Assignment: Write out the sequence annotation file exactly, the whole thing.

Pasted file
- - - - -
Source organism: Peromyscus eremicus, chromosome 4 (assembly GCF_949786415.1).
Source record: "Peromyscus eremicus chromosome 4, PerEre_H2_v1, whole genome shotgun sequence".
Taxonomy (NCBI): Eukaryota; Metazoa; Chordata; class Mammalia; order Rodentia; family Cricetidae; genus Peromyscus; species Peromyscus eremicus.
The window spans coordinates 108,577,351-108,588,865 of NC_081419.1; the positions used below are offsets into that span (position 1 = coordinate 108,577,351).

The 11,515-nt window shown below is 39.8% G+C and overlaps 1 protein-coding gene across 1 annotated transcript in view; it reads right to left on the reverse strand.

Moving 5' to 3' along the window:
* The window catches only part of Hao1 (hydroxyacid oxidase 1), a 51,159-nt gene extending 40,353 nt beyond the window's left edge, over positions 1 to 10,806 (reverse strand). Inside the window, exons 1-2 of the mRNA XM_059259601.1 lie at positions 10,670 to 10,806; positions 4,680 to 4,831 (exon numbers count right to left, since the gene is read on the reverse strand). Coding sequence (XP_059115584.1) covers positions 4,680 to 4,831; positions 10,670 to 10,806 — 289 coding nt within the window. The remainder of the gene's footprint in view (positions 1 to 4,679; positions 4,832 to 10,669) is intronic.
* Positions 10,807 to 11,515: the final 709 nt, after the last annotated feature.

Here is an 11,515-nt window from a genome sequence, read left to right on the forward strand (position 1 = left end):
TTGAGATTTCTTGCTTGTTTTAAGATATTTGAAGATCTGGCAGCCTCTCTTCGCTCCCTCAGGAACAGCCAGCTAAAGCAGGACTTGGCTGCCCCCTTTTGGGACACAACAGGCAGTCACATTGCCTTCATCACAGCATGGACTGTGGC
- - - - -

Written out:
Source organism: Peromyscus eremicus, chromosome 4 (assembly GCF_949786415.1).
Source record: "Peromyscus eremicus chromosome 4, PerEre_H2_v1, whole genome shotgun sequence".
Taxonomy (NCBI): Eukaryota; Metazoa; Chordata; class Mammalia; order Rodentia; family Cricetidae; genus Peromyscus; species Peromyscus eremicus.
The window spans coordinates 108,577,351-108,588,865 of NC_081419.1; the positions used below are offsets into that span (position 1 = coordinate 108,577,351).

The 11,515-nt window shown below is 39.8% G+C and overlaps 1 protein-coding gene across 1 annotated transcript in view; it reads right to left on the reverse strand.

Moving 5' to 3' along the window:
* The window catches only part of Hao1 (hydroxyacid oxidase 1), a 51,159-nt gene extending 40,353 nt beyond the window's left edge, over positions 1 to 10,806 (reverse strand). Inside the window, exons 1-2 of the mRNA XM_059259601.1 lie at positions 10,670 to 10,806; positions 4,680 to 4,831 (exon numbers count right to left, since the gene is read on the reverse strand). Coding sequence (XP_059115584.1) covers positions 4,680 to 4,831; positions 10,670 to 10,806 — 289 coding nt within the window. The remainder of the gene's footprint in view (positions 1 to 4,679; positions 4,832 to 10,669) is intronic.
* Positions 10,807 to 11,515: the final 709 nt, after the last annotated feature.

Here is an 11,515-nt window from a genome sequence, read left to right on the forward strand (position 1 = left end):
TTGAGATTTCTTGCTTGTTTTAAGATATTTGAAGATCTGGCAGCCTCTCTTCGCTCCCTCAGGAACAGCCAGCTAAAGCAGGACTTGGCTGCCCCCTTTTGGGACACAACAGGCAGTCACATTGCCTTCATCACAGCATGGACTGTGGC